The UN Office of the High Commissioner for Human Rights noted in a 2020 report that around the world, one in four adolescent girls have an “unmet need for contraception.” This places them at greater risk not just for unplanned pregnancies but also for STIs, including the human immunodeficiency virus (HIV) and human papillomavirus (HPV).
Many users do not have any information about contraceptives, while some are misinformed about its dangers when used on a daily basis, according to Demeterio-Melgar. Young women are typically concerned about how birth control pills could affect their menstrual cycles.
“The temporary methods for family planning: pills, injectables, implant IUD, they’re all safe, and they are all good choices for young people,” she said, adding that most of these still require health screening, especially for hormonal methods of birth control, to understand the side effects.
“Correct use is the measure of how well you’re able to control your fertility. Not just use of any method, but correct and consistent use of that method.”
Using a ‘nonjudgmental’ persona
In Luat’s case, she had no clue what a birth control pill was until her boyfriend introduced it to her.
In senior high school, she said their teacher made no more than a passing reference to sex by saying, “You know this already.” “But a majority of us do not know what that is!”
In July 2018, the Department of Education (DepEd) issued policy guidelines for a Comprehensive Sexuality Education (CSE), in which teachers are directed to facilitate education on sexuality and sexual behaviors. The said order supports Republic Act No. 10354 or the Responsible Parenthood and Reproductive Health (RPRH) Act of 2012.
Demeterio-Melgar said the CSE is very important because it talks about a broad range of topics, including abstinence, consent, and respect.
“If you don’t really want to have sex, or you think, it is a complication for your life, if you’re a woman, you should be respected. And if you’re a man, your virility should not be made fun of, if you choose not to be sexually active,” she said, adding that this highlights the need for “empowering messages.”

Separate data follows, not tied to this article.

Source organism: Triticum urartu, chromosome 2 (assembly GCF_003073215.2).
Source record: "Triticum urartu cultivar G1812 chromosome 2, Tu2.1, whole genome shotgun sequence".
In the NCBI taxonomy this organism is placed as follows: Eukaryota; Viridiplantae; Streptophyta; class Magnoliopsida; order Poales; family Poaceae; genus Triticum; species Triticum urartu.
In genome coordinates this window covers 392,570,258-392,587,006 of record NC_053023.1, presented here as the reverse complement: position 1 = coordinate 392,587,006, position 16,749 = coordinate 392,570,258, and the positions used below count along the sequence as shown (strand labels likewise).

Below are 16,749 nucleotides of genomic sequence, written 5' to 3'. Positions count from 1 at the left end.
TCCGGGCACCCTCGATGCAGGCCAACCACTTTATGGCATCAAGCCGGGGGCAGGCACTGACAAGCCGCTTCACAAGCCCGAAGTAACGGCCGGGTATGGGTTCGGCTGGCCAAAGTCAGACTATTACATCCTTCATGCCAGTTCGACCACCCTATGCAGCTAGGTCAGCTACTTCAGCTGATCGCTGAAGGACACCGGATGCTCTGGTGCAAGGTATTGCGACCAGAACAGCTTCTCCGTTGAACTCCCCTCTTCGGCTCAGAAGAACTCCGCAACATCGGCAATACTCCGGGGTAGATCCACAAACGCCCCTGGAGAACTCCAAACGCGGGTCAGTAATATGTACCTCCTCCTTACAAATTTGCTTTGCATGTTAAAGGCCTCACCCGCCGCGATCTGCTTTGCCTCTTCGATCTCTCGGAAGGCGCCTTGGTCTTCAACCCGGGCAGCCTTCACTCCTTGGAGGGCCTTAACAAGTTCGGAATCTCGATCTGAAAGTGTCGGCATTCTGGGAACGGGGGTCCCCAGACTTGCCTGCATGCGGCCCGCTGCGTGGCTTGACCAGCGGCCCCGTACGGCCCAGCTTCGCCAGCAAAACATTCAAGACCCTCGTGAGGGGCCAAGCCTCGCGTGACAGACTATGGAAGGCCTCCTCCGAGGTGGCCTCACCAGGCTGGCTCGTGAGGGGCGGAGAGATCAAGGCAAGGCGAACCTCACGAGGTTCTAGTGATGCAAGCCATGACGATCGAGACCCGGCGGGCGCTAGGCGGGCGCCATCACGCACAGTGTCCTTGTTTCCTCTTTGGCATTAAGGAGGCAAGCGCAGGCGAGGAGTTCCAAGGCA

“They need professional teachers to guide their decision-making and their comfort level about sexuality and contraception.”
In educating young people about sexual and reproductive health, Alfredo Melgar, Likhaan program director, said the “neutral or nonjudgmental persona of [the] chatbot may help young people overcome embarrassment or taboos.” The approach to messaging has to be succinct, inventive, and creative in order to get the attention of young users.
“As opposed to voice calls or face-to-face, the chat environment gives more distance, anonymity, and privacy,” he said, adding that it is “routine for teens” to initiate conversations past midnight.
In one exchange, a female user, anonymized by Likhaan, sent a message to Kai to inquire about intrauterine devices (IUD). She first used the “menu-driven” AI.
Kai then offered “human help” and the user began asking more personal questions: “Ma’am, pwede po ba ang implant sa 17-year-old?” (Are implants allowed for a 17-year-old?)
Apart from private chats, Likhaan puts out public posts through its Facebook page, whose authors are youth community organizers to “reflect top-of-mind concerns” such as mental health, failed relationships, or parenthood.
Melgar said, “The current combination of private chats and public posts will probably be the main features of a fuller, integrated initiative.”
“The two must work in tandem to maximize the strength and niche of each one. This is still a work in progress, but we have seen that it does work for a segment of the youth in the country.”
Luat, who now considers herself more aware of her options, says she will share what she knows with female peers who turn to her for advice. She will even refer them to Kai, who can make conversations on sexual topics less uneasy.